23rd November 2020
“You may not control all the events that happen to you,
but you can decide not to be reduced by them.”
The fog of Lock Down
This past week has been a struggle if I am honest. In that, I am sure I am not alone. Can I actually sense it or is it that I just interpret the external through my own lens? Not so much dark as that kind of foggy that you need to take your glasses off and give them a polish.
I did have a couple of topics I was mulling over for this week’s Blog. The pathetic whining and lack of reason I heard on the Council’s Online Chiswick Forum would normally be enough to kick start another rant. The Borough of Hounslow is Labour controlled but Chiswick’s councillors are Conservative and they are a particularly insular lot. The highest profile of them, one Joanna Biddolph makes Thatcher sound like Mother Teresa. Looking wider afield a BBC2 documentary on Saturday night about the Nigerian musician and activist Fela Kuti made me think of how so little has changed for many Africans since he joined his illustrious ancestors in 1997. There would be plenty of current examples: Nigeria with evidence becoming available of the army’s use of live rounds when shooting at EndSARS protests, Uganda as Museveni brutally hangs on to the power he has had since 1986 (and the courage of another musician activist Bobi Wine in resisting despite multiple arrests and beatings) and then Ethiopia as she slides further into chaos and civil war. * I even thought of doing a review of local Take Away food because I have had some absolute crap delivered in the last week. However, such is my current feeling of Lock Down Blues that inertia, commonly referred to ‘I can’t be arsed’, won over.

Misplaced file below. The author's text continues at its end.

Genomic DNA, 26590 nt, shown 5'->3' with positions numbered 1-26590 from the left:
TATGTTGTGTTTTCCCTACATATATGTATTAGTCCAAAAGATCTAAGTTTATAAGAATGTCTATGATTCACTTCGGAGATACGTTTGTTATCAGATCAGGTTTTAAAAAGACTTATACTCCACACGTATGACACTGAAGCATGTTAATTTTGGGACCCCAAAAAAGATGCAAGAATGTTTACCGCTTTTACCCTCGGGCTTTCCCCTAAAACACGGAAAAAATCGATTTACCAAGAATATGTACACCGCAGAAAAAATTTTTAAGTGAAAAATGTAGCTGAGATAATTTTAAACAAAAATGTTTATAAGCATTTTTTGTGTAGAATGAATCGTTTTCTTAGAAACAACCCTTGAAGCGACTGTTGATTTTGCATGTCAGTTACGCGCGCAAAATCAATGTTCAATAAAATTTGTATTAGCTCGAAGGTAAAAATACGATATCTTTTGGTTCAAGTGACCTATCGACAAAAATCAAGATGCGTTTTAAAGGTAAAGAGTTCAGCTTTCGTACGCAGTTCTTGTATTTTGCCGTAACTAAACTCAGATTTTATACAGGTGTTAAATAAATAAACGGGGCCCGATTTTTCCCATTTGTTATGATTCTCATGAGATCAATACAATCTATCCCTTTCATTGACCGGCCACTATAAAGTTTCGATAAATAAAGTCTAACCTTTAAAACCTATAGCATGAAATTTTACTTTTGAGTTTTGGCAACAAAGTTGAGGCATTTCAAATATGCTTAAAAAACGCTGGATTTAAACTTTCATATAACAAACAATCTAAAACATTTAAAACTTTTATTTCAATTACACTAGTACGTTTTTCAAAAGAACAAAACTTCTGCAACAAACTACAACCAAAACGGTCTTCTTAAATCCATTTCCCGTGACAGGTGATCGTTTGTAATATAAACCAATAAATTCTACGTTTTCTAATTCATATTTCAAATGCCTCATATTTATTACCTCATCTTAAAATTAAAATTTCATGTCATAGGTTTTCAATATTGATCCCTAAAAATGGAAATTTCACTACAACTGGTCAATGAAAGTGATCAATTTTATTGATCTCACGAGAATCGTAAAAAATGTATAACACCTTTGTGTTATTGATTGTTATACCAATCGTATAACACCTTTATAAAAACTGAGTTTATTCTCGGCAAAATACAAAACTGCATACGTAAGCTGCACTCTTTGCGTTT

I do not think it is just me. During the first Lock Down there was a constant chorus of Zoom chats with twenty people, online quizzes and virtual hang outs with friends and family but these seem to have dwindled. ‘Zoomed Out’ now seems as much as a Covid cliché as ‘New Normal’ was first time round. There was a strong community sense of ringing round to check on people but that energy seems to have dissipated and calls have largely been replaced by short “Hope you OK?” Whatsapp messages, answered with just a neutral emoji. It seems also, during my visits to favourite cafes or local shops, there is less enthusiasm and more ‘well, we’re just making end meet’ type of responses. There was another government announcement as I was writing this this but I find no signs of confidence that the government have a bleeding clue. As we head towards Christmas I find a widespread concern that there will be yet more lock downs before a vaccine changes the dynamics of the pandemic. Talking of vaccines the sight of the local lunatic fringe’s anti-vaxx and conspiracy theory stickers down the High Road would be a rant-worthy subject had I the emotional energy.